Britain’s ‘filthiest’ house with piles of rubbish and broken furniture sells for £175,000 at auction
The house has sold for more than £100,000 over the guide price
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A derelict home dubbed ‘Britain’s filthiest’ house has sold for a tidy £115,000 over the asking price due to a huge bidding war. The three-bedroom terraced house in Coventry was filled with rotting rubbish, smashed furniture and holes in the ceilings and walls.
It was on the market for just £60,000 with estate agents admitting the house in Whitnash Grove needed a “full refurbishment and modernisation". The neglected property had been boarded up for three years after apparently suffering from fire damage.
Social media users branded it “Britains filthiest home” when it went up for auction with some predicting it would struggle to sell. Despite the low expectations, the house was sold for £175,000 when it went under the hammer at Loveitts Auctioneers last week (February 9).
The mystery buyer still snapped up a bargain, with the average house price in the area being £181,000. Grim pictures taken inside the house show every room piled high with rubbish, broken cutlery, smashed furniture and stained bedding.
The bathroom was also full of smashed tiles, a filthy bath and even an abandoned airer heaped with clothes. The ground floor comprises two rooms plus the tiny kitchen which leads into the large paved garden complete with coal shed.
Upstairs there are the three double bedrooms along with the bathroom. The freehold property is well located on a residential road and is close to local shops and amenities.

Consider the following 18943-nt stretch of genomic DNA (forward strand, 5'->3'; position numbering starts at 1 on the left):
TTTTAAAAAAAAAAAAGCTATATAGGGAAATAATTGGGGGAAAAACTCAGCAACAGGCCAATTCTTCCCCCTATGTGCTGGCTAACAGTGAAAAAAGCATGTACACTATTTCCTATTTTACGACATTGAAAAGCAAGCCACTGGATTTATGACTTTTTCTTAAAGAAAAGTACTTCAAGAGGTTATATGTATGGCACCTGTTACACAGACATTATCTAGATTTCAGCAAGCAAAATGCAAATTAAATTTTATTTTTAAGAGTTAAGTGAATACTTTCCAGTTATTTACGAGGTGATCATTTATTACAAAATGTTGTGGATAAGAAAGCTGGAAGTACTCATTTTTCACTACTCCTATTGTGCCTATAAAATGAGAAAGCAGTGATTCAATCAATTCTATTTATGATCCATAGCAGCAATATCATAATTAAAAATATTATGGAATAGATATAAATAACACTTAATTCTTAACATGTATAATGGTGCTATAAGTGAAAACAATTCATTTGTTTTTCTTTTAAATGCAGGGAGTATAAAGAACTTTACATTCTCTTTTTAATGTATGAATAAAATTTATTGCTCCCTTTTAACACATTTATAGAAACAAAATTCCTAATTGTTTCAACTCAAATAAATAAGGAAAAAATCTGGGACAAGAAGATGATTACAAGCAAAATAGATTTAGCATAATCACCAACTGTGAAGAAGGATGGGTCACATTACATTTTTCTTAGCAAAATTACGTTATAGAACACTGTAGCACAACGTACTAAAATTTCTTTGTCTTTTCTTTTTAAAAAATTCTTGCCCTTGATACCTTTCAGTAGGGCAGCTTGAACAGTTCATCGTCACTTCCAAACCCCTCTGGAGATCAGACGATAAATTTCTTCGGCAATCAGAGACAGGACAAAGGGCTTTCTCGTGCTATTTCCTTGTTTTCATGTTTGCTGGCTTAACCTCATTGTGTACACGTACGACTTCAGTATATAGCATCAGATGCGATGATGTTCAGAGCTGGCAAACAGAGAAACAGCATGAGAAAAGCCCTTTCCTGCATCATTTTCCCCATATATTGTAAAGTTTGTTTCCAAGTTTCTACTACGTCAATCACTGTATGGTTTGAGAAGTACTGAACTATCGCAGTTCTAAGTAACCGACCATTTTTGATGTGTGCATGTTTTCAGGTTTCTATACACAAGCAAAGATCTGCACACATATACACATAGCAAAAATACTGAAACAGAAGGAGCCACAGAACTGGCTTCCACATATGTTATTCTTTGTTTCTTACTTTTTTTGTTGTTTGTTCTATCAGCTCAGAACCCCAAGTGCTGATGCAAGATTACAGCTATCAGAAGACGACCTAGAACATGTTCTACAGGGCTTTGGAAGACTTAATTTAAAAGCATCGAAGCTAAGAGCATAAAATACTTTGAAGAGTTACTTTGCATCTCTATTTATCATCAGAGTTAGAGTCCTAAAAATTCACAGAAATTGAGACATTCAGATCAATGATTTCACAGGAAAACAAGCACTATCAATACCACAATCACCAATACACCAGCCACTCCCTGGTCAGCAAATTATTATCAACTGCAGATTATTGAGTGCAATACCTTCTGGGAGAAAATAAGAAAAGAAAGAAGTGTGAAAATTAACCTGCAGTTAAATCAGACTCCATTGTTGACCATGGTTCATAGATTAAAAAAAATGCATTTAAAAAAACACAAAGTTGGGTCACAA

The sprawling grounds of Coombe Abbey and Country Park are also just a few miles away. Social media users expressed their shock the house triggered such a bidding war.
One Facebook user said: “So much for the cost of living crisis when Britain’s filthiest home sells for close on three times the sale price.” Another one commented: "Whoever bought it will probably just rent out as it is for a grand a month and get it too! Rents are just crazy at the moment, even in a s***hole like Cov. Another said: "Just goes to prove where there’s muck, there’s brass."
Sally Smith, director and auctioneer at Loveitts said: “There was a lot of interest in the property in the run up to the auction and on the day the auction house was full. During the auction there were bidders on the phone and bidders in the room.
“I don’t know who bought the property but I’m assuming they are an investor who will completely clear it out and refurbish it. We had expected it to go for a good price as the property had had some pre-auction offers but they were nowhere near what the house sold for in the end and we were all very surprised by the final price.
“It was the perfect auction property as it is in a good area and needed to be sold by the seller and this property is a perfect example of the power of an auction where items go for considerably more than their expected price. It will definitely make a great house for a family or renters when it is all refurbished and there is a lot of potential.
“It will be interesting to see what the buyer does with the place and whether they extend it or completely change the external layout as the kitchen could do with being extended as it is quite small.”